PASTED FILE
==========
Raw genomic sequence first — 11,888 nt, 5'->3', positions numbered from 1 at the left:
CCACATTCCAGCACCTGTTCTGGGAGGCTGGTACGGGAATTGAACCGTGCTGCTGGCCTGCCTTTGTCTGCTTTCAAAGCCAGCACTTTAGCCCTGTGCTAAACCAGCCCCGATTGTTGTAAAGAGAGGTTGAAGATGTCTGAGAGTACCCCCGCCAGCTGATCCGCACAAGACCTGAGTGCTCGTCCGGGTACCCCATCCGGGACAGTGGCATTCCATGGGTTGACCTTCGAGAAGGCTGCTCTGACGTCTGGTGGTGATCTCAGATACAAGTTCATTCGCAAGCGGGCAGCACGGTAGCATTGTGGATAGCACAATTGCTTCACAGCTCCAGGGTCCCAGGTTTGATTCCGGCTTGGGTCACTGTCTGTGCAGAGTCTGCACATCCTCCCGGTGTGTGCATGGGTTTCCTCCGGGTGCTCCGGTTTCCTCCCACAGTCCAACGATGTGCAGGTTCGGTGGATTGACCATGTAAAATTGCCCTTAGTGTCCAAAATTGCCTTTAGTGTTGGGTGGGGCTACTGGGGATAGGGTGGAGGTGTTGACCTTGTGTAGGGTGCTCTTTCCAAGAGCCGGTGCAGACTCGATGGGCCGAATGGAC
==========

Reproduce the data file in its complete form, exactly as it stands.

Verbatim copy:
Raw genomic sequence first — 11,888 nt, 5'->3', positions numbered from 1 at the left:
CCACATTCCAGCACCTGTTCTGGGAGGCTGGTACGGGAATTGAACCGTGCTGCTGGCCTGCCTTTGTCTGCTTTCAAAGCCAGCACTTTAGCCCTGTGCTAAACCAGCCCCGATTGTTGTAAAGAGAGGTTGAAGATGTCTGAGAGTACCCCCGCCAGCTGATCCGCACAAGACCTGAGTGCTCGTCCGGGTACCCCATCCGGGACAGTGGCATTCCATGGGTTGACCTTCGAGAAGGCTGCTCTGACGTCTGGTGGTGATCTCAGATACAAGTTCATTCGCAAGCGGGCAGCACGGTAGCATTGTGGATAGCACAATTGCTTCACAGCTCCAGGGTCCCAGGTTTGATTCCGGCTTGGGTCACTGTCTGTGCAGAGTCTGCACATCCTCCCGGTGTGTGCATGGGTTTCCTCCGGGTGCTCCGGTTTCCTCCCACAGTCCAACGATGTGCAGGTTCGGTGGATTGACCATGTAAAATTGCCCTTAGTGTCCAAAATTGCCTTTAGTGTTGGGTGGGGCTACTGGGGATAGGGTGGAGGTGTTGACCTTGTGTAGGGTGCTCTTTCCAAGAGCCGGTGCAGACTCGATGGGCCGAATGGAC